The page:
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Added a recent reference on Peirce’s Gamma graphs for modal logic. This describes his first approach via broken cuts rather than the later tinctured sheet approach. I keep meaning to see if there’s anything in the latter close to LSR 2-category of modes approach.
According to the broken-cut method, possibility is broken cut surrounding solid cut, while necessity is solid cut surrounding broken cut. Since solid cut is negation, broken cut signifies not-necessarily. Easy to see $\Box \neg = \neg \lozenge$ as the same pattern of three cuts, etc.
In the Alpha case, we’re to think of negated propositions as though written elsewhere on another sheet (or the back of the sheet). There seems to be a three-dimensionality to the graphs, e.g., the conditional as like a tube from one sheet to another, Wikipedia. I gather his later ideas on tinctured graphs had this idea of being inscribed on different sheets.
Added three references
Nathan Haydon and Paweł Sobociński, Compositional diagrammatic first-order logic, in A.-V. Pietarinen, P. Chapman, L. Bosveld-de Smet, V. Giardino, J. Corter, and S. Linker, editors, Diagrammatic Representation and Inference, pages 402–418, Cham, 2020. Springer International Publishing, [pdf]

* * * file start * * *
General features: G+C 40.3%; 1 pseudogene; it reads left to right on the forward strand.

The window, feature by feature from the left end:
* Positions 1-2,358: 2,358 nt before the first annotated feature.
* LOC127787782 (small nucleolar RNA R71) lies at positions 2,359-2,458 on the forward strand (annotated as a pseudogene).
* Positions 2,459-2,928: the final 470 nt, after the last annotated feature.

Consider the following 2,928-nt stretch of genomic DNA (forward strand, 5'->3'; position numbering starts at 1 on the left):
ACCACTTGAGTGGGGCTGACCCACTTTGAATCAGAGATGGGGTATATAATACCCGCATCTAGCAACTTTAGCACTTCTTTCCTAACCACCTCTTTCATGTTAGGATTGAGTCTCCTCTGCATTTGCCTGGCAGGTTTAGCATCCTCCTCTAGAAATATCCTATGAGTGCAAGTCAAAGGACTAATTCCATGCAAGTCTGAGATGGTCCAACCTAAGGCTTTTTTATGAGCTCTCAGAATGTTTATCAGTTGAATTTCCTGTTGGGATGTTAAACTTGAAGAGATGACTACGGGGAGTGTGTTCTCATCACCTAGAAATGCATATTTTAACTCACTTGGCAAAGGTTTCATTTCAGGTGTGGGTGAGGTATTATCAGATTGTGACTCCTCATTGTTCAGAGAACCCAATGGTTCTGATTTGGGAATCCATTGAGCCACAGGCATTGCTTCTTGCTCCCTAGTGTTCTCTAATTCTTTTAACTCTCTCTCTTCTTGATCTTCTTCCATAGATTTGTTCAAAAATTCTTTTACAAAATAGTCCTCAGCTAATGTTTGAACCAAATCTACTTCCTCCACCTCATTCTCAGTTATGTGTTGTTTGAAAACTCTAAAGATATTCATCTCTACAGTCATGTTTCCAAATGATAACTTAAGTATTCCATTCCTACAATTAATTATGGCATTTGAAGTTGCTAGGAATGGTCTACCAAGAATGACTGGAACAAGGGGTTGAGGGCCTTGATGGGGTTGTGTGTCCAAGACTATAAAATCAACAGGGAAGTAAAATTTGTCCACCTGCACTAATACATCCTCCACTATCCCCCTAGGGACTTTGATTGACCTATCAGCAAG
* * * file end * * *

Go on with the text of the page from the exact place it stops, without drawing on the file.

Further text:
Filippo Bonchi, Alessandro Di Giorgio, Nathan Haydon and Paweł Sobociński. Diagrammatic algebra of first order logic To appear at LICS, 2024, [arXiv:2401.07055]
Filippo Bonchi, Alessandro Di Giorgio, Davide Trotta, When Lawvere meets Peirce: an equational presentation of boolean hyperdoctrines [arXiv:2404.18795]
- Filippo Bonchi, Alessandro Di Giorgio, Davide Trotta, When Lawvere meets Peirce: an equational presentation of boolean hyperdoctrines [arXiv:2404.18795]
Remember to check your links. removed spurious colon.
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